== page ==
RYAN NEWMAN: I think this type of racing is acceptable. I mean, that's a better question for the fans. That's their poll. They saw what Daytona used to be like, they saw what Talladega is, but to me the biggest question is the speed factor and being safe when we get in some of those situations. From what I saw tonight, the cars that did get turned around got turned around in the corner and therefore there was much more G-force to hold the cars down on the racetrack than had they been turned around on the straightaway. I didn't exactly see what happened to the 88 and them on the back stretch. I didn't know if they were close to taking off or -- the way the traffic was.
Ultimately the cars have to stay on the ground for it to be safe. We're going to have crashes, we're going to bounce off the safety barriers, guys are going to blow tires, it's racing. But the car staying on the ground is what's the most important thing.

Q. Was past experience any kind of help to you today, and as far as do you think anybody had an idea what was going to transpire? Was it learn as you go do you think?
JAMIE McMURRAY: I mean, it's so much different than what we've had here before because handling is not important, and it's just -- even at Talladega we've never been locked together for more than a couple of laps, so it's -- I mean, it's completely different racing. What Ryan said earlier about when the guys behind you get the runs they do and they're coming so fast, everyone has driven on a highway and went to get into the fast lane and you see cars coming and know I can't block in front of him because they're coming too fast, or if you're merging onto the interstate and you look up in your mirror and you're like, I need to leave him a path because when you're pushing a guy you just follow him and you can't see anything. And if someone pulls up to block him, you're going to shove him right through him because you can't see.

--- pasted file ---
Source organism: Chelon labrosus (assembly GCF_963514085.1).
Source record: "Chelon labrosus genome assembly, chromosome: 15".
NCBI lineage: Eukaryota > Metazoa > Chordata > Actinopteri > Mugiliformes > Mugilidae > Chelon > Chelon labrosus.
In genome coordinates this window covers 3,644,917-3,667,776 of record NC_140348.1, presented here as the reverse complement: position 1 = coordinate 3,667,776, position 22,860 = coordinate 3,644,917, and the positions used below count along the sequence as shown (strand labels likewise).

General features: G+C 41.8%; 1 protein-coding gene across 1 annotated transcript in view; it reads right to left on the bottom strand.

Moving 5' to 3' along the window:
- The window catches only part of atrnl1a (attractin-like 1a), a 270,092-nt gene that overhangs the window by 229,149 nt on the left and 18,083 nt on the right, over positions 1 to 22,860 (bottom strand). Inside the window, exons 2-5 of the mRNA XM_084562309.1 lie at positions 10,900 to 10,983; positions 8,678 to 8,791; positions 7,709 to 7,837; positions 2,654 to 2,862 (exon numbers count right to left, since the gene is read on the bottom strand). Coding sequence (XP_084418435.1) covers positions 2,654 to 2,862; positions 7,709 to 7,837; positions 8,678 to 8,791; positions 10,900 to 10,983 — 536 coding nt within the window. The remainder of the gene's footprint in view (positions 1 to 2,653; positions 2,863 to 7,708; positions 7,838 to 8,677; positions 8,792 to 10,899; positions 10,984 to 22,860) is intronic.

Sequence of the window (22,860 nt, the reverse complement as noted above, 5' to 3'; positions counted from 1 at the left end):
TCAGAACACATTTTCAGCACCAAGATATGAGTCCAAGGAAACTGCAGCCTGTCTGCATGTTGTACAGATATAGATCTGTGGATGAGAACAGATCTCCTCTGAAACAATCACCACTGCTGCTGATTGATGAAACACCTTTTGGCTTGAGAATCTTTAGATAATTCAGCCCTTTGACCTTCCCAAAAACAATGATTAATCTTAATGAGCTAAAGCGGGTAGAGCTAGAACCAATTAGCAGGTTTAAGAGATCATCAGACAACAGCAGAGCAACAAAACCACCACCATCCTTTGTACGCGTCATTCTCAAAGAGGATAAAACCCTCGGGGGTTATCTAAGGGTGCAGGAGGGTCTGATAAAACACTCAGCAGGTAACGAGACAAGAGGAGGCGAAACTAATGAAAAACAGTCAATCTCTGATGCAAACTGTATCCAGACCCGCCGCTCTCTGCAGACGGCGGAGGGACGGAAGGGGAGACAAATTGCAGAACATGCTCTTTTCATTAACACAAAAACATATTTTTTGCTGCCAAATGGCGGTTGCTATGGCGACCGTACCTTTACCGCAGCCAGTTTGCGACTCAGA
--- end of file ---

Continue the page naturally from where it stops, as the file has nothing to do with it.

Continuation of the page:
I mean, you're really probably more dependent on your spotter. I was tonight. I was just listening to him. He's like, look, they're on the bottom and Kurt is probably going to go through the middle. I was like, all right, I'll just keep shoving, and that's exactly what happened. For me I was more dependent on him tonight than ever. It's way different than we've ever had in the past.
RYAN NEWMAN: My spotter was driving for me as if I was the car in front of me when I was behind somebody pushing. You're at the mercy of his perception of car lengths and speed, and for instance, one time in the trial oval I went down below the yellow line and the 16 was still on my bumper wide open and I was on the brakes still passing cars just because that's the way it worked out, and eventually I came over the radio and said, hey, I had no control there. I let the guys have their positions back. I could have kept going, but it was like, wow.